A Library Science degree imparts the skill and information necessary to the profession of a librarian. Most libraries seek librarians that have an ALA-accredited Master’s Degree in Library Science. These degrees have varying names, including Master of Library Science (MLS), Master of Librarianship, and Master of Library and Information Studies (MLIS). The courses within a Library Science degree plan cover a broad range of material from information technology, to the history of print, to legal issues such a copyright. Library Science curriculum varies between the institutions, as does the number of hours required to attain a degree. The investment of time required to attain a Master’s Degree in Library Science ranges from 36 semester hours to 72 quarter hours, depending on the program.
How to Select a Program
Review each program’s criteria before sending in your applications. Most programs require a Bachelor’s degree with sufficient GPA, GRE scores, competency in the use of a computer, and references. There are 15 universities that offer an entirely online ALA-accredited Master’s Degree in Library Science and 13 more that offer largely online programs with some face-to-face time required. With such an abundance of offerings, how is a potential student to pick a school?
A great starting place is the website of the American Library Association (www.ala.org). The ALA website lists all ALA-accredited institutions in a variety of formats. You can simply view an alphabetized list, search the database based on selected criteria, or even view a Google Map of the various programs. From San Jose State University (http://slisweb.sjsu.edu) in the west all the way to Florida State University (http://slis.fsu.edu/) in the east, online Library Science programs are spread throughout the United States and beyond, making them accessible to a wide variety of potential students. Choosing a program in your home state may qualify you for in-state tuition discounts, but make sure to compare total costs between several schools as you conduct your search.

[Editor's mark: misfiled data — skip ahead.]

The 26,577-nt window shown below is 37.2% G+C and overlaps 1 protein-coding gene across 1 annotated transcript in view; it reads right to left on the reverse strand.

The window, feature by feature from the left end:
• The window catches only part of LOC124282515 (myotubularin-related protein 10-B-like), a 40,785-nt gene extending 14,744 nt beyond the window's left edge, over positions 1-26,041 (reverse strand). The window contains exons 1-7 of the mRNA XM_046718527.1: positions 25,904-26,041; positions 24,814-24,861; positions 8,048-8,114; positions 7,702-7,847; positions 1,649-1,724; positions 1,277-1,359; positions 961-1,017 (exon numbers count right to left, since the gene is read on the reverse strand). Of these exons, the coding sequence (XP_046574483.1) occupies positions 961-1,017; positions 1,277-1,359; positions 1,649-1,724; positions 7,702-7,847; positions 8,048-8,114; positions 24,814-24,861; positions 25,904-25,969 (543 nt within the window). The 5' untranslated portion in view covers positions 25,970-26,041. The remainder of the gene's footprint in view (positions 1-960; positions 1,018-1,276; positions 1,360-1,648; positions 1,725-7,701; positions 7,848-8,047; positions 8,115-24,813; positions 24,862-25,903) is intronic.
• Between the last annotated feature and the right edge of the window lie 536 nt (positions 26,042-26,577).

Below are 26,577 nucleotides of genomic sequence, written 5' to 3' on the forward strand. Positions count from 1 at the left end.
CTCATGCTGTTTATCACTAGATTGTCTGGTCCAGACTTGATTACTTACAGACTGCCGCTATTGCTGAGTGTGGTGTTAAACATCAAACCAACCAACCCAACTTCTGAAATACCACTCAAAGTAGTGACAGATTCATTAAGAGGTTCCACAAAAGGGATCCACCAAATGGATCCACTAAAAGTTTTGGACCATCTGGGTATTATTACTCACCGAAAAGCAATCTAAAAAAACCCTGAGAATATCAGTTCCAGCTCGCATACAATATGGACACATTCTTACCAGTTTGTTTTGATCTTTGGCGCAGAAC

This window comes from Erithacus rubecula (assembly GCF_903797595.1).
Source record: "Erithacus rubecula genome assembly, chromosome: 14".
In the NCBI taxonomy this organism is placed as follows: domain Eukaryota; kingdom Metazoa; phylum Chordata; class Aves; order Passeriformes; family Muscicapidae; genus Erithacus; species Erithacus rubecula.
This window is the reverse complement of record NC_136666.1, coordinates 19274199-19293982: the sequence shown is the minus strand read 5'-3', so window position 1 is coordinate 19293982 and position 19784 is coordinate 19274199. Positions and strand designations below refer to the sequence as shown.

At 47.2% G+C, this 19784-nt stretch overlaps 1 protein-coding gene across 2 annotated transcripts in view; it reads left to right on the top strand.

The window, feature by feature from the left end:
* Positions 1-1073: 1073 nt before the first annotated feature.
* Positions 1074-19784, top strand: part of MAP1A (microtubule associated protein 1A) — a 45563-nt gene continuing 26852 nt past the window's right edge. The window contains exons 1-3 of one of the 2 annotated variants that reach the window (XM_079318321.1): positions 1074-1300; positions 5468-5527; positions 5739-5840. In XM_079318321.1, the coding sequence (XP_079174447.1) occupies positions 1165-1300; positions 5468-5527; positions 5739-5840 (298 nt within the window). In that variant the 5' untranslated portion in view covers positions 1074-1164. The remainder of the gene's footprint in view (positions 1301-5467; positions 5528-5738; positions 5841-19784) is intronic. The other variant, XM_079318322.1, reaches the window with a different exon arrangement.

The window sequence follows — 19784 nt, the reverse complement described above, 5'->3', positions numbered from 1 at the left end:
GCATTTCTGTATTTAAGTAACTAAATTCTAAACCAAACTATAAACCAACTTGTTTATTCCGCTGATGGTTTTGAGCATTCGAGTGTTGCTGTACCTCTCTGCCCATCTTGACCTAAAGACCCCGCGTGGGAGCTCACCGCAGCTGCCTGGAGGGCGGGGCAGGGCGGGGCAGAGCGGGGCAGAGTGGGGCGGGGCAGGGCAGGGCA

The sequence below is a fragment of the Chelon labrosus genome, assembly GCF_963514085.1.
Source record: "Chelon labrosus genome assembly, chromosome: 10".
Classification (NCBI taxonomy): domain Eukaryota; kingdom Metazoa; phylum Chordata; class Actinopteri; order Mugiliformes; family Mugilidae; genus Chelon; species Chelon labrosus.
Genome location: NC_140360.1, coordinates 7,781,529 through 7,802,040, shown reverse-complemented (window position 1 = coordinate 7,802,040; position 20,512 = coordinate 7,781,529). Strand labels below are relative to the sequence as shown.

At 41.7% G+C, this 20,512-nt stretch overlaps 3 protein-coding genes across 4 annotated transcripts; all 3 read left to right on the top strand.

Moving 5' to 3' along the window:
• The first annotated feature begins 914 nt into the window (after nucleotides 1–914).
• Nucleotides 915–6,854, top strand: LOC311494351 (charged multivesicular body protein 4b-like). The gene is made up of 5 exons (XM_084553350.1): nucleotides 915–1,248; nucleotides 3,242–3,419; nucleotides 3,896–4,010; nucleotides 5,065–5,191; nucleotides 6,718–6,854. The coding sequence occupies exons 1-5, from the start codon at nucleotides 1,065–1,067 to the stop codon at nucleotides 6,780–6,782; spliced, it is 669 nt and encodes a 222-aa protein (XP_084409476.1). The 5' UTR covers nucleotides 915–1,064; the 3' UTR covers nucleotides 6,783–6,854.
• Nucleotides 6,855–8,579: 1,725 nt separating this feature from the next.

Once you’ve narrowed your search down to a handful of contenders, it’s time to get serious about figuring out the specifics of each program. Certainly, a campus visit can provide unique insight into the program. Talk to the director of the program, to professors, and to other students if possible. Sit down with an advisor and try to draw up a reasonable timetable for completion of the program. If a campus visit is not possible, check out the university’s website. Most universities are also more than willing to mail copies of campus brochures, course catalogs, and financial aid information. Don’t forget about another resource…your local librarian. Quiz all the librarians that you can find. Ask them where they got their degree, what programs they recommend, what programs to avoid, and why. Remember, librarians are a wealth of information. That’s why you’re suited to the profession, right? Gather as much information as possible, crunch the numbers, and confidently make a decision about the program that best meets your interests.
For the schools that require some in-person interaction, geography is certainly factor to consider. Are you comfortable flying across the country a few times a year to put in your face time or do you prefer a program that is accessible via a short car trip?
As of October 2009, the average starting salary for a librarian is $41, 579. Approximately 94% of new graduates with degrees in Library Science are able to find employment. Of those, 18.3% found part-time employment while the others secured full-time positions. Job growth in the field of Library Science is expected to trail slightly behind the average job markets. But, on the bright side, the library profession is saturated with librarians nearing retirement age. Sixty percent of all currently employed librarians are age 45 or older. So, plenty of openings should soon emerge for the next generation of librarians.